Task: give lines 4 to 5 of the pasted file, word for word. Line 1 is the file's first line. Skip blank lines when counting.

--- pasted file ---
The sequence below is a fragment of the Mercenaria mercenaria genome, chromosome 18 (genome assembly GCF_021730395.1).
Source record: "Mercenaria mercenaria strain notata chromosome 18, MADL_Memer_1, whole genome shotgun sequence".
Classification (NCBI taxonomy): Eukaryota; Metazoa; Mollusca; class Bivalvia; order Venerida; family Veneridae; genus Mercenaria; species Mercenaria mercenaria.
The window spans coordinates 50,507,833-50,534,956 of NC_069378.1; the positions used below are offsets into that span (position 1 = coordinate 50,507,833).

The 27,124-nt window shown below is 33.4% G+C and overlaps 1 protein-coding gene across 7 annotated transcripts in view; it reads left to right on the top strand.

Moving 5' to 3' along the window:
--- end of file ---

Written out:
The window spans coordinates 50,507,833-50,534,956 of NC_069378.1; the positions used below are offsets into that span (position 1 = coordinate 50,507,833).

The 27,124-nt window shown below is 33.4% G+C and overlaps 1 protein-coding gene across 7 annotated transcripts in view; it reads left to right on the top strand.